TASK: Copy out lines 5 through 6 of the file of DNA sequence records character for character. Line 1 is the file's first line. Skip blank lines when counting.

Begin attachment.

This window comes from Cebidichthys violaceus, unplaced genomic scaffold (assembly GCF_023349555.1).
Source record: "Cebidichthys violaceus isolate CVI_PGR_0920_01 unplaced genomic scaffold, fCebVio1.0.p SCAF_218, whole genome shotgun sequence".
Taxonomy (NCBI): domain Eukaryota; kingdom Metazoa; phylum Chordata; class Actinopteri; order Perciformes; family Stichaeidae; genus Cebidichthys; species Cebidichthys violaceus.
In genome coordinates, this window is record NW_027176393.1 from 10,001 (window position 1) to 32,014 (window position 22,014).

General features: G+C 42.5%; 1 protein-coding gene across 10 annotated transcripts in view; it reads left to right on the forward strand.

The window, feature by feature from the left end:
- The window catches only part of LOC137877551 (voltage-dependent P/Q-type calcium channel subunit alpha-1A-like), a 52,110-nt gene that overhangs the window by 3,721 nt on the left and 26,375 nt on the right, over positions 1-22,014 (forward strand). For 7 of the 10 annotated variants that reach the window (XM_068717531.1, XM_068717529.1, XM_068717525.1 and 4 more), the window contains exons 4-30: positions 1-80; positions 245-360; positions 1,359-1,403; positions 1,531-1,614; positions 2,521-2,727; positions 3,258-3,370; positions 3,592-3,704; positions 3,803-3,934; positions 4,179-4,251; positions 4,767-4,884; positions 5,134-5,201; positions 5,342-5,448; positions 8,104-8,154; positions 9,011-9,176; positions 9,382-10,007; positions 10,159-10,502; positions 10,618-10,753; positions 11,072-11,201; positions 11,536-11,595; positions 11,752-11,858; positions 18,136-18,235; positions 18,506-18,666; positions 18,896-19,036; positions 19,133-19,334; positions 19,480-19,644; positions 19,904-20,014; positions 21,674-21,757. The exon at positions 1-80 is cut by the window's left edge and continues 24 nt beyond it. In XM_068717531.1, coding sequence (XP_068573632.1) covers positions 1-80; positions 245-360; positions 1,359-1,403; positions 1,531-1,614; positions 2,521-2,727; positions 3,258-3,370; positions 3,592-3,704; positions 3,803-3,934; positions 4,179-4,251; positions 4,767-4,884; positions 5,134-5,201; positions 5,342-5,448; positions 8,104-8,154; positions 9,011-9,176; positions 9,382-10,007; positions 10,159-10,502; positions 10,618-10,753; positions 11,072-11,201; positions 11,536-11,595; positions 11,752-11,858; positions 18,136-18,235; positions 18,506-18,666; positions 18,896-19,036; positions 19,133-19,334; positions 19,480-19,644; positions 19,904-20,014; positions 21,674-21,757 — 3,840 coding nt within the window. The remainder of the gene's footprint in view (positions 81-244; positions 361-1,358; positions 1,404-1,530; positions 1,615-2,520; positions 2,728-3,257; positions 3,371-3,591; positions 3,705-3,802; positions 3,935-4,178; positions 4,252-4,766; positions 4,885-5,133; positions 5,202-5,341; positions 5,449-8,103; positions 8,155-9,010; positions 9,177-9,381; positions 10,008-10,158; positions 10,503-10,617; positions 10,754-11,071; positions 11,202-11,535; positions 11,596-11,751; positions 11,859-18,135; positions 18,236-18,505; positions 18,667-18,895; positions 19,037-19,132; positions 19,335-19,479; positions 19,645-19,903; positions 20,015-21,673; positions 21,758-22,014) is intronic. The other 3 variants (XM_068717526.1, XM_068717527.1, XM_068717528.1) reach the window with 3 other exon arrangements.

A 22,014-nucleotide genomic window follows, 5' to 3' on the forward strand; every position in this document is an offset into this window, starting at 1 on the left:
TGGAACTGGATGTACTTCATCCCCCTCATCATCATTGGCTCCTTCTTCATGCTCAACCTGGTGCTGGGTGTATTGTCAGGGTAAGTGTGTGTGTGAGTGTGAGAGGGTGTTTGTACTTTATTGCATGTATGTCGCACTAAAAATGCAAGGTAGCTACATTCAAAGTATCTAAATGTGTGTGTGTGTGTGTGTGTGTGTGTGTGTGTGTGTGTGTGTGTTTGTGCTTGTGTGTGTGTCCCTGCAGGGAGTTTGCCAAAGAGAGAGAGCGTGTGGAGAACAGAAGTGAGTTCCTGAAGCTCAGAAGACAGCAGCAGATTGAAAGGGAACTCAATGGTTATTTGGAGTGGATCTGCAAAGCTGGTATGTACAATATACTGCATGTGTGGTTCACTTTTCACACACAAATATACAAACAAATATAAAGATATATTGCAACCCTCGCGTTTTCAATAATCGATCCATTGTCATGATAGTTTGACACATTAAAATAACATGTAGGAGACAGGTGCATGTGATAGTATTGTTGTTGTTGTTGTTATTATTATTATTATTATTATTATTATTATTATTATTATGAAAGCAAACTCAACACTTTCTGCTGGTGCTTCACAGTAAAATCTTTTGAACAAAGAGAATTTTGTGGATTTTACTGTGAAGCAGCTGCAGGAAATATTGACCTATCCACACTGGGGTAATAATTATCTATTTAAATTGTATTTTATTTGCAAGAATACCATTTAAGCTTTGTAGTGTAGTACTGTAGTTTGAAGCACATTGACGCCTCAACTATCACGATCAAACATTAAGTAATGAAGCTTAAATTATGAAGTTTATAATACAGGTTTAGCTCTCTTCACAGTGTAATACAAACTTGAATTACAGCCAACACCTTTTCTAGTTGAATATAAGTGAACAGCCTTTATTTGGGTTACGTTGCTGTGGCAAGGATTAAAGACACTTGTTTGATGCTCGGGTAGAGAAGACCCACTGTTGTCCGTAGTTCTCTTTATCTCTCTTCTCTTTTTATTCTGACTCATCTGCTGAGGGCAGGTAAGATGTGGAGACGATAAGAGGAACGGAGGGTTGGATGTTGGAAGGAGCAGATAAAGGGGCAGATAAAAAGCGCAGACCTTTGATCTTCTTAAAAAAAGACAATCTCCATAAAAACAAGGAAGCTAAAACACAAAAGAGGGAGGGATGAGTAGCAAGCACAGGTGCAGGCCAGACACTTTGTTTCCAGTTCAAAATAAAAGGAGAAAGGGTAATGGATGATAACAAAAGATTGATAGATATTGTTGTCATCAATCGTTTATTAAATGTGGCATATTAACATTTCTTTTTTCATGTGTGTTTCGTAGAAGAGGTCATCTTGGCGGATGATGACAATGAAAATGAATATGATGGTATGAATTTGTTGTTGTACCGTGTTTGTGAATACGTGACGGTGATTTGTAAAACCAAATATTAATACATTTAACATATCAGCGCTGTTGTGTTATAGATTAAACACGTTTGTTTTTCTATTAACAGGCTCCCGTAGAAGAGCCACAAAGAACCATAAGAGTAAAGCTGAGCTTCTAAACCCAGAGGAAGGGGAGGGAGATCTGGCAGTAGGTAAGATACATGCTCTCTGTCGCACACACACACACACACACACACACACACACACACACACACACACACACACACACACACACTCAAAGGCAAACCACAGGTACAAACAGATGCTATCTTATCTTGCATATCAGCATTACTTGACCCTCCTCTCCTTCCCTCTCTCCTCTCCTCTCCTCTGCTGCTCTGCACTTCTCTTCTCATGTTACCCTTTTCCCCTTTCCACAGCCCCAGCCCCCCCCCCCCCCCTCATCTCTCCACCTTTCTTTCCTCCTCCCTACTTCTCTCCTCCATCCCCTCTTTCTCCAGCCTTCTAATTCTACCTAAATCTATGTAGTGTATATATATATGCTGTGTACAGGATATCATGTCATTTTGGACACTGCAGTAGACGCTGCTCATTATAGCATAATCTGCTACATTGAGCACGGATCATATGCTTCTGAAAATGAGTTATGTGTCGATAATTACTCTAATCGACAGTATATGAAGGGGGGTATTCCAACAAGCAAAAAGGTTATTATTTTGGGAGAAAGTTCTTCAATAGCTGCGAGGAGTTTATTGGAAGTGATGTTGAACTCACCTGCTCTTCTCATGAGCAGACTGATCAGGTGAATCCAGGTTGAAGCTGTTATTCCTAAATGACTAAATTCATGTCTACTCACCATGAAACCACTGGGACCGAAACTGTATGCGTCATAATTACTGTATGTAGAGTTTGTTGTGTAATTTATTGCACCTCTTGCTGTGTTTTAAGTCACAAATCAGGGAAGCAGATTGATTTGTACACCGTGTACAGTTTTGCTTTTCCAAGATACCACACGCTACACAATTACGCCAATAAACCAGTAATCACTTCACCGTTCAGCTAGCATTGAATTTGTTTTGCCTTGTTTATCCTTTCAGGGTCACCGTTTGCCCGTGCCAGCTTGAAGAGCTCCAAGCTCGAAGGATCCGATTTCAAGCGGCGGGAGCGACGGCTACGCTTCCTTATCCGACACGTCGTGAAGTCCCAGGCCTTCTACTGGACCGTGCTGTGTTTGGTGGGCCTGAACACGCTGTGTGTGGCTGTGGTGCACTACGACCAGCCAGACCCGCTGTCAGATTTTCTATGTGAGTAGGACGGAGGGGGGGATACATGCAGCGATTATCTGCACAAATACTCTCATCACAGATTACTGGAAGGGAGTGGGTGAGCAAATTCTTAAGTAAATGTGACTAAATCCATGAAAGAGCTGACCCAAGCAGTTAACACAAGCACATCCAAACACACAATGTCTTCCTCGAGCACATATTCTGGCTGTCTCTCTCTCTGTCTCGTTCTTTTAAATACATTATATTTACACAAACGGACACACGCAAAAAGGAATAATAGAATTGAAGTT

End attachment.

General features: G+C 42.5%; 1 protein-coding gene across 10 annotated transcripts in view; it reads left to right on the forward strand.

The window, feature by feature from the left end: